With nearly every big release here at IQGamer, it is almost a given for us to have our trademark technical analysis to go along with our in-depth review. But with Super SFIV we were considering skipping over the whole tech thing seeing as the differences are so small between the two versions, that whilst the game is running (at the preferred 60 frames per-second) it is almost impossible to tell the differences apart.
That would however, in our humble opinion, be doing our loyal readers a disservice. So instead of simply glazing over the technical aspect with our enthusiastic review, we are going to put Super SFIV through its paces as per usual for the full tech treatment.
Okay, I’ll start be saying that the same things which applied to last years Street Fighter IV, on both PS3 and 360, applies to this Super edition too. Everything from texture work right down to how the shader effects work, are handled in exactly the same way, although rendering resolution is the same on both platforms this time. This means that if you know about how the last game performed on both systems, then you know for the most part how Super SFIV performs as well.
Super Street Fighter IV is rendered in 720p (1280x720) on both PS3 and 360, with the 360 getting the usual 2xMSAA (multisampling anti-aliasing), whilst the PS3 version once again features no AA solution of any kind. This lack of AA only really manifests itself in scenes with high levels of brightness, in which such high contrasting areas create a slightly jagged look to the edges of polygons in the game, along with a small amount of edge shimmering too. Most of the time it is barely noticeable at all, and the only benefit is that the 360 game looks slightly cleaner at all times.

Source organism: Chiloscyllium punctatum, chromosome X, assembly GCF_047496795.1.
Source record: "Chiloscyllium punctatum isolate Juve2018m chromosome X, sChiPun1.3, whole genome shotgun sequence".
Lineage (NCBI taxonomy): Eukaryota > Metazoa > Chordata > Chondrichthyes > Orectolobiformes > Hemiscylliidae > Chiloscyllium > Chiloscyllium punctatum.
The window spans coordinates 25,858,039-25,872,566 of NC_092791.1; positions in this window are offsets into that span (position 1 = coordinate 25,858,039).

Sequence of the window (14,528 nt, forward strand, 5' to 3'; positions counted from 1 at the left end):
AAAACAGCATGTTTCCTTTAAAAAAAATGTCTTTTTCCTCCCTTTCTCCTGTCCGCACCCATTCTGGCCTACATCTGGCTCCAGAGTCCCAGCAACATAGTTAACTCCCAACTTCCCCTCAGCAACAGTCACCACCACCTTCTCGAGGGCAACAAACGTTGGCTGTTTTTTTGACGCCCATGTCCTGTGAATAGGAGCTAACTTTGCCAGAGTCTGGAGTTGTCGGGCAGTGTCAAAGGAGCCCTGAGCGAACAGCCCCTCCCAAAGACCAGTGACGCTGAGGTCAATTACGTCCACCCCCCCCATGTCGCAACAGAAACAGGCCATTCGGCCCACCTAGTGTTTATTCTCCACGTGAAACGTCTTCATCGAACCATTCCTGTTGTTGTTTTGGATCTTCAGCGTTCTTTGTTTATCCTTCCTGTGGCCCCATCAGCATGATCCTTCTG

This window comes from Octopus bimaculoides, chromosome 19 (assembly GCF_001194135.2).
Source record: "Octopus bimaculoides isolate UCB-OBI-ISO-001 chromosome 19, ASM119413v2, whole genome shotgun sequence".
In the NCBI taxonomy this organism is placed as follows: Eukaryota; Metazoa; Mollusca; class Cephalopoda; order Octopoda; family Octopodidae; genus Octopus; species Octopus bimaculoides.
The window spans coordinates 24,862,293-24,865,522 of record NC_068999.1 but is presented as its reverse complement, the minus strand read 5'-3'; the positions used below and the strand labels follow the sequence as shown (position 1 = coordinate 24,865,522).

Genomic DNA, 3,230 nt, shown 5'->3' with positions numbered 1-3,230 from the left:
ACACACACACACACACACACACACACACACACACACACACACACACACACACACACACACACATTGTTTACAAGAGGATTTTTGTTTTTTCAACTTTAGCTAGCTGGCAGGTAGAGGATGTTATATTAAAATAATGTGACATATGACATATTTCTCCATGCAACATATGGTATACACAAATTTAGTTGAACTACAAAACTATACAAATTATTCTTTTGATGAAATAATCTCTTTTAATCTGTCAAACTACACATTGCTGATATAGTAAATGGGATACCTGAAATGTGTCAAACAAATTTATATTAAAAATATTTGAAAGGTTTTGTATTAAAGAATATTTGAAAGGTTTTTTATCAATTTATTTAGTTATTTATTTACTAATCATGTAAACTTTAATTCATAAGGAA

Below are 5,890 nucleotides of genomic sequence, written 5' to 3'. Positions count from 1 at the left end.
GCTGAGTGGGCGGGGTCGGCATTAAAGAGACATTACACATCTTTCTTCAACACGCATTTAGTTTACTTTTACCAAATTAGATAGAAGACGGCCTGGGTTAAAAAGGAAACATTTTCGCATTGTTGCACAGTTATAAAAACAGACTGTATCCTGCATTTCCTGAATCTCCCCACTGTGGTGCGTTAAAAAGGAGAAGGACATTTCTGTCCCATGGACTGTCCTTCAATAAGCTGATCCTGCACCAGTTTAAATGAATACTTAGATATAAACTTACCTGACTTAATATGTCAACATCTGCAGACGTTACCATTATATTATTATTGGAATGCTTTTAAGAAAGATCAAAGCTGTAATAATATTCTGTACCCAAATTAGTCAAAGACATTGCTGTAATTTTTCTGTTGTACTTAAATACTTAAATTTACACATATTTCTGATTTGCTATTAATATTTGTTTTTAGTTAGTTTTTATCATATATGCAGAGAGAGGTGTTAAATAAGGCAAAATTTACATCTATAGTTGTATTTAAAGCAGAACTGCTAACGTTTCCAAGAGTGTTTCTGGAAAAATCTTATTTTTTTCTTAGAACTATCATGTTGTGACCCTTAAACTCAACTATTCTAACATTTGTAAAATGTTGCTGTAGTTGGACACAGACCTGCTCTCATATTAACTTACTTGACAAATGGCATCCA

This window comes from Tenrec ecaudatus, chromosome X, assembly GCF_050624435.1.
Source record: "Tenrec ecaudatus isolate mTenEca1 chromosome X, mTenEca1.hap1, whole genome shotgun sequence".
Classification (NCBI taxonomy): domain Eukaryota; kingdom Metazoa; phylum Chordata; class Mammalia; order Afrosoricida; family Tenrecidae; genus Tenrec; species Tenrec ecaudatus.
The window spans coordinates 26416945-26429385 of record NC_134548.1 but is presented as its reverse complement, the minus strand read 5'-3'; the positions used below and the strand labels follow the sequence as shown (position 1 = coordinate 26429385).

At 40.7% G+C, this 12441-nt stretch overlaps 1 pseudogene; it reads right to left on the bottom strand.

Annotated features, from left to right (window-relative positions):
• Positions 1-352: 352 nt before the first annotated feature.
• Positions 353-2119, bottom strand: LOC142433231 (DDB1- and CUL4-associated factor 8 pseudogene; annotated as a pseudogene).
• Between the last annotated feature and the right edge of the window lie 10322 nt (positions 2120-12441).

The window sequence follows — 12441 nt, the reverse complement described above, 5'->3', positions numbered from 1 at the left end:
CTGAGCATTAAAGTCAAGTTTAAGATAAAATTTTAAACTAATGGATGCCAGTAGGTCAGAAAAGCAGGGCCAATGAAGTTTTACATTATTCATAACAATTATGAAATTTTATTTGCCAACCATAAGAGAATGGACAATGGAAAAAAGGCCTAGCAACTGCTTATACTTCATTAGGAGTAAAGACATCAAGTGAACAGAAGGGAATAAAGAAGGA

During performance of any Super and Ultra moves, along with the real-time pre and post fight intro and ending sequences, the PS3 game no longer drops resolution down from 720p to 1120x630 unlike in SFIV. It seems that through optimisation, that Capcom have managed to solve some of the bandwidth issues that may arise from the fact that PS3’s RSX GPU has access to less overall bandwidth than either the 360, or the Taito Type X-2 board the original SFIV runs upon. Essentially, all the transparency effects that are displayed onscreen during a Super or Ultra move vastly eat into each system’s bandwidth. However, it just so happens that this time around, that capcom have found a way of maintaning full 720p resolution on both platforms at all times.